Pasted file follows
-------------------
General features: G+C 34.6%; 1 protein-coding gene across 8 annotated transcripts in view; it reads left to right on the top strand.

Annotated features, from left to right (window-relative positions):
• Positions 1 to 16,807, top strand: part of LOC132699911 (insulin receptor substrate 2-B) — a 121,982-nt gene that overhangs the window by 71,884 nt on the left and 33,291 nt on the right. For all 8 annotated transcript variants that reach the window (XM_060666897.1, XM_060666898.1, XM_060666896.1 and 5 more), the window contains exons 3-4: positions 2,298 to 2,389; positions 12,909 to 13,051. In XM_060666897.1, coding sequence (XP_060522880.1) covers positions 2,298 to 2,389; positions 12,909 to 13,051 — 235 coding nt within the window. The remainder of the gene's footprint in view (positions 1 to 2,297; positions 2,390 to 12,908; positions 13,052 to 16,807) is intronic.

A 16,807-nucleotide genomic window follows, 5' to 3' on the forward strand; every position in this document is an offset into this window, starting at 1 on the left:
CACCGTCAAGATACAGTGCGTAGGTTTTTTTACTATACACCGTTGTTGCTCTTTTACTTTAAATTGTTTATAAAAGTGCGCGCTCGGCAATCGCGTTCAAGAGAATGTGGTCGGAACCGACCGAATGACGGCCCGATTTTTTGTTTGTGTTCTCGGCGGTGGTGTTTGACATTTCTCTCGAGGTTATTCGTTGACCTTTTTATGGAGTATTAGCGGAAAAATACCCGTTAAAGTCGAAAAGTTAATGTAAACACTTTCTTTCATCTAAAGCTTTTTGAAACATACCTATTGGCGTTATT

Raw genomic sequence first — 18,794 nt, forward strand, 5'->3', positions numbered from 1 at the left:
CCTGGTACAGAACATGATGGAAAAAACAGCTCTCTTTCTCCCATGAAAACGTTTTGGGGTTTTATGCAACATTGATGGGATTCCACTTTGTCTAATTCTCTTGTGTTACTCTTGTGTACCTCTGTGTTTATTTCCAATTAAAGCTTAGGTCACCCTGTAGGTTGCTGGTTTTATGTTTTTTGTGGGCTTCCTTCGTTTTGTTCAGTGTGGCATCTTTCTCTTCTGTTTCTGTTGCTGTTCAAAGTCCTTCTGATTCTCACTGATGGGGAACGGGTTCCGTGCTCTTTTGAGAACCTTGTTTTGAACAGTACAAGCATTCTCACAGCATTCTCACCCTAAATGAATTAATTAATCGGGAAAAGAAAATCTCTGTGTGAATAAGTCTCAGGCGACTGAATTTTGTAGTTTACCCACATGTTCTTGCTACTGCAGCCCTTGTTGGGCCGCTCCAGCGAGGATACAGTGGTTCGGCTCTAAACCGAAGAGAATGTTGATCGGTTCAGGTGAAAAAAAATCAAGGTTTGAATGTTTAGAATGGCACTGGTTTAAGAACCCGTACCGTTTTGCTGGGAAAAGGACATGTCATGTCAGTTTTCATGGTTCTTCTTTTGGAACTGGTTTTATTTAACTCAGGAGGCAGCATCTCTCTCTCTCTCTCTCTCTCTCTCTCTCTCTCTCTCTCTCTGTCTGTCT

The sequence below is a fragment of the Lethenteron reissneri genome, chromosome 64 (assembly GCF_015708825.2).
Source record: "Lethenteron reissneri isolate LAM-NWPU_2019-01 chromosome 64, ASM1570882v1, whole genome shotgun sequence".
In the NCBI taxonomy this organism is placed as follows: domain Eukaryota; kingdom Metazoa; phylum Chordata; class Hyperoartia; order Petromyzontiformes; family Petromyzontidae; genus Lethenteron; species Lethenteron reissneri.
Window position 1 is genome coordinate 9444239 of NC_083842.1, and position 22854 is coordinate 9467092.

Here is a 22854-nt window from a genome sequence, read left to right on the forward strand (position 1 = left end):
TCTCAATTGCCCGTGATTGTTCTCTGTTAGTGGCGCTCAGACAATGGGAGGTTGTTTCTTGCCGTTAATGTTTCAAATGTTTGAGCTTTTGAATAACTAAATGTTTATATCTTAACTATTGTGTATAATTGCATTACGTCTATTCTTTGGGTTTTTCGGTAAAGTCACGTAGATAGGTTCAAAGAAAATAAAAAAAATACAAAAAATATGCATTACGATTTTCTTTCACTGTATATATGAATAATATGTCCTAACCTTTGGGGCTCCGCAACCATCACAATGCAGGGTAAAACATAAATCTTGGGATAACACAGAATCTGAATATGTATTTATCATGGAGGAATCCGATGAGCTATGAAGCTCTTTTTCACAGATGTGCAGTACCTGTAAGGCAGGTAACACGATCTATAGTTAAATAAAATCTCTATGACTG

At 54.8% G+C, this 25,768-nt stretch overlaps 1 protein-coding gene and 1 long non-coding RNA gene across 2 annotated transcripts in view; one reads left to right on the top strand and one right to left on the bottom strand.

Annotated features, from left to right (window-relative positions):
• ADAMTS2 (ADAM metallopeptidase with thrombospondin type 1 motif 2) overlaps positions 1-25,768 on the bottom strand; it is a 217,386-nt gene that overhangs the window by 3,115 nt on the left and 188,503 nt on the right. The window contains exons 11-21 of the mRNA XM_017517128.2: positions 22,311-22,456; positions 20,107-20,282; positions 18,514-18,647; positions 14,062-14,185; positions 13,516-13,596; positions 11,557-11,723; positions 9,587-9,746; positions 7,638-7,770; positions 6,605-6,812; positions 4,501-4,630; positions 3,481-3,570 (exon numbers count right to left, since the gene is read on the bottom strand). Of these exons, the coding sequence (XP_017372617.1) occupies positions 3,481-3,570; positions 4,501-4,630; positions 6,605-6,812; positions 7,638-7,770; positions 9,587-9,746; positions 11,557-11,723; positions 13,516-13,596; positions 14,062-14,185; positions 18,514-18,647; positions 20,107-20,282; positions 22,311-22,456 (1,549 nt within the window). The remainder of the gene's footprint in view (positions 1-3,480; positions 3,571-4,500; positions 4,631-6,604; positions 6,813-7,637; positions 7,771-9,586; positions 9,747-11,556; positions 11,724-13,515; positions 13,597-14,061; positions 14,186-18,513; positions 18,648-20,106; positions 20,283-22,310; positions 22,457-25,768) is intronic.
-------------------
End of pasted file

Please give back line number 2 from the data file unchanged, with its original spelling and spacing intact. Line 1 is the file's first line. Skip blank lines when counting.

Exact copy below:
Annotated features, from left to right (window-relative positions):